Situated 300ft above sea level at the top of Bernal Heights in San Francisco, the Nino Residence commands panoramic views north across the Bay and east toward the Berkeley/Oakland hills. The existing property is an historic cottage datedto 1890, centered in a 70ft deep lot with limited front and rear yards. The new program required a new master bedroom suite, study/guest room, entertainment space, and exterior deck with direct garden access. These requirements necessitated altering both front and rear facades. These facades are thus conceived as partial screens to complement the historic
fabric, permitting old and new to be seen jointly.
The program’s aim was to be energy efficient and environmentally sensitive beginning with the notion of renovation and preservation, capitalizing and embellishing upon inherent qualities existing within the residence. As the residence is situated within a dense neighborhood fabric, the owner has the availability to walk or to take public transportation to access all basic services. The hilltop location also allows for unobstructed views and a high sense of privacy as no neighbor immediately occupies the same plane of vision. By embellishing upon such features with a modern, clean, and simple design, the residence provides the best of both worlds: an active, urban lifestyle that is also serene and close to nature.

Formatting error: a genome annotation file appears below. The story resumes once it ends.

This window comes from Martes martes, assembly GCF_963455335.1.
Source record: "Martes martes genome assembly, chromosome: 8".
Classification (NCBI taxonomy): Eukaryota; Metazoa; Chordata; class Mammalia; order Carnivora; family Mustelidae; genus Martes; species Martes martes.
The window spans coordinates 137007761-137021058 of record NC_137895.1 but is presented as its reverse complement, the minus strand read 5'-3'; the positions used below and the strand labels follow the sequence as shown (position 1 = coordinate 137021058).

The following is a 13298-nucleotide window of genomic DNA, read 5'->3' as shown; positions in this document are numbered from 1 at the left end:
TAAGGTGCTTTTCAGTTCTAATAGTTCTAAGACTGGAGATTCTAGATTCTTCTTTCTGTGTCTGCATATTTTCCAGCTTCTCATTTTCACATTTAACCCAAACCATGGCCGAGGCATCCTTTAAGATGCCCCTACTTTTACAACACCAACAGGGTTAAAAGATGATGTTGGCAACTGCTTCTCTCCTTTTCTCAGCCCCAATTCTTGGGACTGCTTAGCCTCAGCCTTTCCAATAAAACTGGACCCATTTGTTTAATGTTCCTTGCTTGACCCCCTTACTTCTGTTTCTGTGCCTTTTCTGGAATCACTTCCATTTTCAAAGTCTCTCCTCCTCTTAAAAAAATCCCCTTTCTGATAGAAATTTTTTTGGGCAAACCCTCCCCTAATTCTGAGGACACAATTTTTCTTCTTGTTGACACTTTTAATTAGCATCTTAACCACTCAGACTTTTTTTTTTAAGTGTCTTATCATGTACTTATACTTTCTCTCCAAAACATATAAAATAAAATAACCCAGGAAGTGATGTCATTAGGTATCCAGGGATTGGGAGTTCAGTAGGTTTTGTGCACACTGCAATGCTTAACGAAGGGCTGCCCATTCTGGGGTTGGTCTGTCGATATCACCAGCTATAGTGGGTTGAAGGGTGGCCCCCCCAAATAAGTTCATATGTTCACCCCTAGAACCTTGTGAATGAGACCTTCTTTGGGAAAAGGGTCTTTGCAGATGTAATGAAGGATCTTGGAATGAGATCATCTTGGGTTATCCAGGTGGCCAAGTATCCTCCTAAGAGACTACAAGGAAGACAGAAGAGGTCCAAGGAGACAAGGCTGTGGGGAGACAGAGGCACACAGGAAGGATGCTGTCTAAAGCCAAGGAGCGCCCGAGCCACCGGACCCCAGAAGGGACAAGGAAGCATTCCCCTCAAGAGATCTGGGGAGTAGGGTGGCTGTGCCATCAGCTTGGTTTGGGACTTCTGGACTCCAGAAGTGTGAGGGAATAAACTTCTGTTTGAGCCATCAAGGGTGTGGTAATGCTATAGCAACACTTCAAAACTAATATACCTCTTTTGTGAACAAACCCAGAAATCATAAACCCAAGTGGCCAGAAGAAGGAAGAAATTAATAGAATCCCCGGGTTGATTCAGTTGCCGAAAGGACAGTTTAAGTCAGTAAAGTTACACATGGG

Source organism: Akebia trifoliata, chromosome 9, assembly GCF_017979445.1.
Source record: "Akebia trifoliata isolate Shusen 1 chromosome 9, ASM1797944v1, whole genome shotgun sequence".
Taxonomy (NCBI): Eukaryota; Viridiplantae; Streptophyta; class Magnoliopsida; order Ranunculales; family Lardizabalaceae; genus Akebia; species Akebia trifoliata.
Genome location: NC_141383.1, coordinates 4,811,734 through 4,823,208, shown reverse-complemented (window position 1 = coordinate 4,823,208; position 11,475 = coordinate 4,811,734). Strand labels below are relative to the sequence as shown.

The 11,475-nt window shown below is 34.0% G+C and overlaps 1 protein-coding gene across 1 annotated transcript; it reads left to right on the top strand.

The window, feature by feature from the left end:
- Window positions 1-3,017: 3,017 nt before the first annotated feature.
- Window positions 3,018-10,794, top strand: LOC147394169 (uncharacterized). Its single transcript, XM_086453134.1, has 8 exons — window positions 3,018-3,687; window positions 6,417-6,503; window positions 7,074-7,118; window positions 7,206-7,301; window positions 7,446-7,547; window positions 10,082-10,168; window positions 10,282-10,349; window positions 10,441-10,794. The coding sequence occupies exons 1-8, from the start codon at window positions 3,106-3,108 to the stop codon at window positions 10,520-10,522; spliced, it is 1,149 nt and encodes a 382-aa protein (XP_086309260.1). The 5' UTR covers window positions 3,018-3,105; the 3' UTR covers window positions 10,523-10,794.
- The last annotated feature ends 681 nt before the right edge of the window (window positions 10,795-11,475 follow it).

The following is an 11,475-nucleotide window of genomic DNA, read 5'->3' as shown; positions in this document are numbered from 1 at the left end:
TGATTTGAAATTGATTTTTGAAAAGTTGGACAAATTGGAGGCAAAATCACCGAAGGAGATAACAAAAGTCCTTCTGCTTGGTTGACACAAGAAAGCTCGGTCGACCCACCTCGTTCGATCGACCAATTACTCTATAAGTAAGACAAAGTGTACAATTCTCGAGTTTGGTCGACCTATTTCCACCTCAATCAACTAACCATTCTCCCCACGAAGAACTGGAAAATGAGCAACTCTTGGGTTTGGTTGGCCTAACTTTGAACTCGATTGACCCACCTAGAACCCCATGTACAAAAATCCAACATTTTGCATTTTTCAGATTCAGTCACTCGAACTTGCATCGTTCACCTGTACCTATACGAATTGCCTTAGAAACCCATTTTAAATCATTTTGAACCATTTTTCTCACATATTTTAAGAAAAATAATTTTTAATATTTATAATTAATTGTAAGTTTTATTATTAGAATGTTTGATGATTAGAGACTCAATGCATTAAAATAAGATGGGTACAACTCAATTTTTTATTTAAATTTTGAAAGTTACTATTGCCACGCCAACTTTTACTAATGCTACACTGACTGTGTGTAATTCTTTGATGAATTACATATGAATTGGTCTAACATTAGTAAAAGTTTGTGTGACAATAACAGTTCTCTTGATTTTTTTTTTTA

Little financial and spatial resources were dedicated to the accommodation of a car, with an allowance for a driveway only for means of basic convenience and as required per code to alleviate burden on public streets. Further, by retaining the historic fabric of the home the architect saved material, limiting waste, and preserving a sense of San Francisco’s cultural heritage.
The small spaces within were conceived of as multi-functionale, and can be either partitioned for privacy or opened to create grander arrangements. The living room is not only a social space, but also part entry and part music studio. Similarly, the adjoined dining, kitchen and guest room overlap and weave together for expanded views and cross ventilation. The one-story front addition is both an enclosed habitable interior space and an open, exterior roof deck. The home is a layered procession of spaces – views, light, and ventilation extend continuously from front to rear.
Design Team: Jace Levinson, AIA, Kim Ngo, Gordon Popadiuk
Structural Engineer: Bernard Huang
Mechanical/Electrical Engineer: Zigas Engineers
General Contractor: Tapia Construction & Restoration
Photographers: Muffy Kibbey, Mark Luthringer